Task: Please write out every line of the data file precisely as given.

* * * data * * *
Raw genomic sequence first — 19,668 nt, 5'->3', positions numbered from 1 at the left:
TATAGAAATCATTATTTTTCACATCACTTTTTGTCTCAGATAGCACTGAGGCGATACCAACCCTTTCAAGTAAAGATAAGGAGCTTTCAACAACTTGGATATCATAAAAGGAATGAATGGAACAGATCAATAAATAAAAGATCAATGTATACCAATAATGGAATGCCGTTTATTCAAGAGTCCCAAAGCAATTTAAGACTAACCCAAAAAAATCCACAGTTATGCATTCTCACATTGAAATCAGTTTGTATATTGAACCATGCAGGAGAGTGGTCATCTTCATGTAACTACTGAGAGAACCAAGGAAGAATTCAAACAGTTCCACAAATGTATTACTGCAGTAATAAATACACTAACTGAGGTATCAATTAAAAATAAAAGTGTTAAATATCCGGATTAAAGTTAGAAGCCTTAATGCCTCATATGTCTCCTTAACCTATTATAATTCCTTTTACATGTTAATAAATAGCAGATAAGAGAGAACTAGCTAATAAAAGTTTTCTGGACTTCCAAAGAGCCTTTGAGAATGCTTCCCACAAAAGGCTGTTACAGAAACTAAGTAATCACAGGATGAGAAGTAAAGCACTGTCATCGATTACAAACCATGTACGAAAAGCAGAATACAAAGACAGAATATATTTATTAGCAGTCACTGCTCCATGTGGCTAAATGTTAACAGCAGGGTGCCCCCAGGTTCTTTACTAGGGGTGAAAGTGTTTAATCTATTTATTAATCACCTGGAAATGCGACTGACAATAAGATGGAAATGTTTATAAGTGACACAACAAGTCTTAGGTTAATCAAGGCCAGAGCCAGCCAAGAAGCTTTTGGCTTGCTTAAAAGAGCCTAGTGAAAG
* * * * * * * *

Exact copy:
Raw genomic sequence first — 19,668 nt, 5'->3', positions numbered from 1 at the left:
TATAGAAATCATTATTTTTCACATCACTTTTTGTCTCAGATAGCACTGAGGCGATACCAACCCTTTCAAGTAAAGATAAGGAGCTTTCAACAACTTGGATATCATAAAAGGAATGAATGGAACAGATCAATAAATAAAAGATCAATGTATACCAATAATGGAATGCCGTTTATTCAAGAGTCCCAAAGCAATTTAAGACTAACCCAAAAAAATCCACAGTTATGCATTCTCACATTGAAATCAGTTTGTATATTGAACCATGCAGGAGAGTGGTCATCTTCATGTAACTACTGAGAGAACCAAGGAAGAATTCAAACAGTTCCACAAATGTATTACTGCAGTAATAAATACACTAACTGAGGTATCAATTAAAAATAAAAGTGTTAAATATCCGGATTAAAGTTAGAAGCCTTAATGCCTCATATGTCTCCTTAACCTATTATAATTCCTTTTACATGTTAATAAATAGCAGATAAGAGAGAACTAGCTAATAAAAGTTTTCTGGACTTCCAAAGAGCCTTTGAGAATGCTTCCCACAAAAGGCTGTTACAGAAACTAAGTAATCACAGGATGAGAAGTAAAGCACTGTCATCGATTACAAACCATGTACGAAAAGCAGAATACAAAGACAGAATATATTTATTAGCAGTCACTGCTCCATGTGGCTAAATGTTAACAGCAGGGTGCCCCCAGGTTCTTTACTAGGGGTGAAAGTGTTTAATCTATTTATTAATCACCTGGAAATGCGACTGACAATAAGATGGAAATGTTTATAAGTGACACAACAAGTCTTAGGTTAATCAAGGCCAGAGCCAGCCAAGAAGCTTTTGGCTTGCTTAAAAGAGCCTAGTGAAAG